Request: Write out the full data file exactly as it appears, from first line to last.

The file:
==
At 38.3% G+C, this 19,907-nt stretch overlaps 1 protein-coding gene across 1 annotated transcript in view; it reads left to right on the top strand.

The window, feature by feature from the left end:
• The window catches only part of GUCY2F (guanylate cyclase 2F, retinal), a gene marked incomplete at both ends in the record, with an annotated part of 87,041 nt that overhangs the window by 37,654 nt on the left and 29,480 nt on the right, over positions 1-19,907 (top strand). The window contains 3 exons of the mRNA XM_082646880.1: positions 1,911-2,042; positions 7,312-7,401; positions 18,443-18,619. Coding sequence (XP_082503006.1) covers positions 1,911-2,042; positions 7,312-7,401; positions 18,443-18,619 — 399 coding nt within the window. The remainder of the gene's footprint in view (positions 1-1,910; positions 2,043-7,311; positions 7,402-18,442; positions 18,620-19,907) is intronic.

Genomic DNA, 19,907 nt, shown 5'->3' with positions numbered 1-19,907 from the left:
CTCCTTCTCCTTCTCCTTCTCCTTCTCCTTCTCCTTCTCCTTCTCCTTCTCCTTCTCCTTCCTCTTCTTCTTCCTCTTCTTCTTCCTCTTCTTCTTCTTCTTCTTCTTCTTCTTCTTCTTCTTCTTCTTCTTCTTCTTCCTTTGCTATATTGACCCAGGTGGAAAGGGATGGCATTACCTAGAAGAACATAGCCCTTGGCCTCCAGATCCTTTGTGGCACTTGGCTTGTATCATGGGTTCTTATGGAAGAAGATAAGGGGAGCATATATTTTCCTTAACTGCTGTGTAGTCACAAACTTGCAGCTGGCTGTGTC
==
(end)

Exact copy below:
At 38.3% G+C, this 19,907-nt stretch overlaps 1 protein-coding gene across 1 annotated transcript in view; it reads left to right on the top strand.

The window, feature by feature from the left end:
• The window catches only part of GUCY2F (guanylate cyclase 2F, retinal), a gene marked incomplete at both ends in the record, with an annotated part of 87,041 nt that overhangs the window by 37,654 nt on the left and 29,480 nt on the right, over positions 1-19,907 (top strand). The window contains 3 exons of the mRNA XM_082646880.1: positions 1,911-2,042; positions 7,312-7,401; positions 18,443-18,619. Coding sequence (XP_082503006.1) covers positions 1,911-2,042; positions 7,312-7,401; positions 18,443-18,619 — 399 coding nt within the window. The remainder of the gene's footprint in view (positions 1-1,910; positions 2,043-7,311; positions 7,402-18,442; positions 18,620-19,907) is intronic.

Genomic DNA, 19,907 nt, shown 5'->3' with positions numbered 1-19,907 from the left:
CTCCTTCTCCTTCTCCTTCTCCTTCTCCTTCTCCTTCTCCTTCTCCTTCTCCTTCTCCTTCCTCTTCTTCTTCCTCTTCTTCTTCCTCTTCTTCTTCTTCTTCTTCTTCTTCTTCTTCTTCTTCTTCTTCTTCTTCTTCCTTTGCTATATTGACCCAGGTGGAAAGGGATGGCATTACCTAGAAGAACATAGCCCTTGGCCTCCAGATCCTTTGTGGCACTTGGCTTGTATCATGGGTTCTTATGGAAGAAGATAAGGGGAGCATATATTTTCCTTAACTGCTGTGTAGTCACAAACTTGCAGCTGGCTGTGTC